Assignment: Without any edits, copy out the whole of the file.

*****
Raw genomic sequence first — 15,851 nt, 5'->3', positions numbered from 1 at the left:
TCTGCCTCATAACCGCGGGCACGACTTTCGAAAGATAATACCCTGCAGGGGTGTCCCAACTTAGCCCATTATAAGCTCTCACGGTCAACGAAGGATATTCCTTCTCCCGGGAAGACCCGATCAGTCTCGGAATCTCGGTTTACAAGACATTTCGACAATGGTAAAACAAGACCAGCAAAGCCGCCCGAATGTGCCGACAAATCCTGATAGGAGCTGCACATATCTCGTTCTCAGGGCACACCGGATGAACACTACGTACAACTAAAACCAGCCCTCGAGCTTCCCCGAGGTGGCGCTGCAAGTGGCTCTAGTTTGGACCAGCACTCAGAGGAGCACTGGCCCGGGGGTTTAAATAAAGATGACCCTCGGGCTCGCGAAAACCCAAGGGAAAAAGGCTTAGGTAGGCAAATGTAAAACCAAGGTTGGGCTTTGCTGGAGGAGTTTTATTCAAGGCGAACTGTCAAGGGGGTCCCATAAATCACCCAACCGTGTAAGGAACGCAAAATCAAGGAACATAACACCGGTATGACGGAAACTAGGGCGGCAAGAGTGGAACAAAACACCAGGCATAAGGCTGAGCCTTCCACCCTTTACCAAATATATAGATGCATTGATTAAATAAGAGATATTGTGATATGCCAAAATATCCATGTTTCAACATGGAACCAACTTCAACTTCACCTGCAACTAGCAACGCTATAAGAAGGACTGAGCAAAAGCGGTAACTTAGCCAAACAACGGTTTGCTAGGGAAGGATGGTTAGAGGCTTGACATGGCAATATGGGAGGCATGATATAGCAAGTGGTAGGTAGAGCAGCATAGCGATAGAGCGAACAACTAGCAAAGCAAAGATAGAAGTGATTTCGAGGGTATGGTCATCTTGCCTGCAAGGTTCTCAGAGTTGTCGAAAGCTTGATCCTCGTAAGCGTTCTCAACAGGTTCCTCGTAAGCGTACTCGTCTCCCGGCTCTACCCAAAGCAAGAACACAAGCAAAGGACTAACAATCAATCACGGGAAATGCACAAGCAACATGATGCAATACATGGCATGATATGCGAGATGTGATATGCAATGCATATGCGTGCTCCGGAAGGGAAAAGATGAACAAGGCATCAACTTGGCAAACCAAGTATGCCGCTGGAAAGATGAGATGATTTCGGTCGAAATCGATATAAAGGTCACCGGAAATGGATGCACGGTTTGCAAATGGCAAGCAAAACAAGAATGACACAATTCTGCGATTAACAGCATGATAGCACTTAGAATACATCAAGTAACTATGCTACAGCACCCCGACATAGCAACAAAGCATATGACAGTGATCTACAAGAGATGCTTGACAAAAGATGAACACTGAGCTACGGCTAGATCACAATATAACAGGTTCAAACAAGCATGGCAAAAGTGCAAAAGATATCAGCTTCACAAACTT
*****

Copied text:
Raw genomic sequence first — 15,851 nt, 5'->3', positions numbered from 1 at the left:
TCTGCCTCATAACCGCGGGCACGACTTTCGAAAGATAATACCCTGCAGGGGTGTCCCAACTTAGCCCATTATAAGCTCTCACGGTCAACGAAGGATATTCCTTCTCCCGGGAAGACCCGATCAGTCTCGGAATCTCGGTTTACAAGACATTTCGACAATGGTAAAACAAGACCAGCAAAGCCGCCCGAATGTGCCGACAAATCCTGATAGGAGCTGCACATATCTCGTTCTCAGGGCACACCGGATGAACACTACGTACAACTAAAACCAGCCCTCGAGCTTCCCCGAGGTGGCGCTGCAAGTGGCTCTAGTTTGGACCAGCACTCAGAGGAGCACTGGCCCGGGGGTTTAAATAAAGATGACCCTCGGGCTCGCGAAAACCCAAGGGAAAAAGGCTTAGGTAGGCAAATGTAAAACCAAGGTTGGGCTTTGCTGGAGGAGTTTTATTCAAGGCGAACTGTCAAGGGGGTCCCATAAATCACCCAACCGTGTAAGGAACGCAAAATCAAGGAACATAACACCGGTATGACGGAAACTAGGGCGGCAAGAGTGGAACAAAACACCAGGCATAAGGCTGAGCCTTCCACCCTTTACCAAATATATAGATGCATTGATTAAATAAGAGATATTGTGATATGCCAAAATATCCATGTTTCAACATGGAACCAACTTCAACTTCACCTGCAACTAGCAACGCTATAAGAAGGACTGAGCAAAAGCGGTAACTTAGCCAAACAACGGTTTGCTAGGGAAGGATGGTTAGAGGCTTGACATGGCAATATGGGAGGCATGATATAGCAAGTGGTAGGTAGAGCAGCATAGCGATAGAGCGAACAACTAGCAAAGCAAAGATAGAAGTGATTTCGAGGGTATGGTCATCTTGCCTGCAAGGTTCTCAGAGTTGTCGAAAGCTTGATCCTCGTAAGCGTTCTCAACAGGTTCCTCGTAAGCGTACTCGTCTCCCGGCTCTACCCAAAGCAAGAACACAAGCAAAGGACTAACAATCAATCACGGGAAATGCACAAGCAACATGATGCAATACATGGCATGATATGCGAGATGTGATATGCAATGCATATGCGTGCTCCGGAAGGGAAAAGATGAACAAGGCATCAACTTGGCAAACCAAGTATGCCGCTGGAAAGATGAGATGATTTCGGTCGAAATCGATATAAAGGTCACCGGAAATGGATGCACGGTTTGCAAATGGCAAGCAAAACAAGAATGACACAATTCTGCGATTAACAGCATGATAGCACTTAGAATACATCAAGTAACTATGCTACAGCACCCCGACATAGCAACAAAGCATATGACAGTGATCTACAAGAGATGCTTGACAAAAGATGAACACTGAGCTACGGCTAGATCACAATATAACAGGTTCAAACAAGCATGGCAAAAGTGCAAAAGATATCAGCTTCACAAACTT